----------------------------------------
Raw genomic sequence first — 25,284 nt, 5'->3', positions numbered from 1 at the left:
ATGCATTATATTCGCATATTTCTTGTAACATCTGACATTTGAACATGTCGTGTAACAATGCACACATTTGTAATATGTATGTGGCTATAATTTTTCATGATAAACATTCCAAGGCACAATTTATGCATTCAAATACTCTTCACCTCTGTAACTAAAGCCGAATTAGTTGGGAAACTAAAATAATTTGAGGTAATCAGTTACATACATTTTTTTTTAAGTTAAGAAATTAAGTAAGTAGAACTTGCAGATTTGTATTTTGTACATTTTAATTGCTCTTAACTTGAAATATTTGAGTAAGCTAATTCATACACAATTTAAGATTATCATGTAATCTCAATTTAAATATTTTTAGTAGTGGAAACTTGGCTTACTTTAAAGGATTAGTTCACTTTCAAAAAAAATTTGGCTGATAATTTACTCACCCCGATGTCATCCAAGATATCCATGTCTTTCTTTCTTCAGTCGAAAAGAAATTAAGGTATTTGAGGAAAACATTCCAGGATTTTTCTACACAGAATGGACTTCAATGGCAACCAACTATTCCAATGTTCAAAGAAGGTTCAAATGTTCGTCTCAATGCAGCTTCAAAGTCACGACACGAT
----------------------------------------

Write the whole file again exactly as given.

Raw genomic sequence first — 25,284 nt, 5'->3', positions numbered from 1 at the left:
ATGCATTATATTCGCATATTTCTTGTAACATCTGACATTTGAACATGTCGTGTAACAATGCACACATTTGTAATATGTATGTGGCTATAATTTTTCATGATAAACATTCCAAGGCACAATTTATGCATTCAAATACTCTTCACCTCTGTAACTAAAGCCGAATTAGTTGGGAAACTAAAATAATTTGAGGTAATCAGTTACATACATTTTTTTTTAAGTTAAGAAATTAAGTAAGTAGAACTTGCAGATTTGTATTTTGTACATTTTAATTGCTCTTAACTTGAAATATTTGAGTAAGCTAATTCATACACAATTTAAGATTATCATGTAATCTCAATTTAAATATTTTTAGTAGTGGAAACTTGGCTTACTTTAAAGGATTAGTTCACTTTCAAAAAAAATTTGGCTGATAATTTACTCACCCCGATGTCATCCAAGATATCCATGTCTTTCTTTCTTCAGTCGAAAAGAAATTAAGGTATTTGAGGAAAACATTCCAGGATTTTTCTACACAGAATGGACTTCAATGGCAACCAACTATTCCAATGTTCAAAGAAGGTTCAAATGTTCGTCTCAATGCAGCTTCAAAGTCACGACACGAT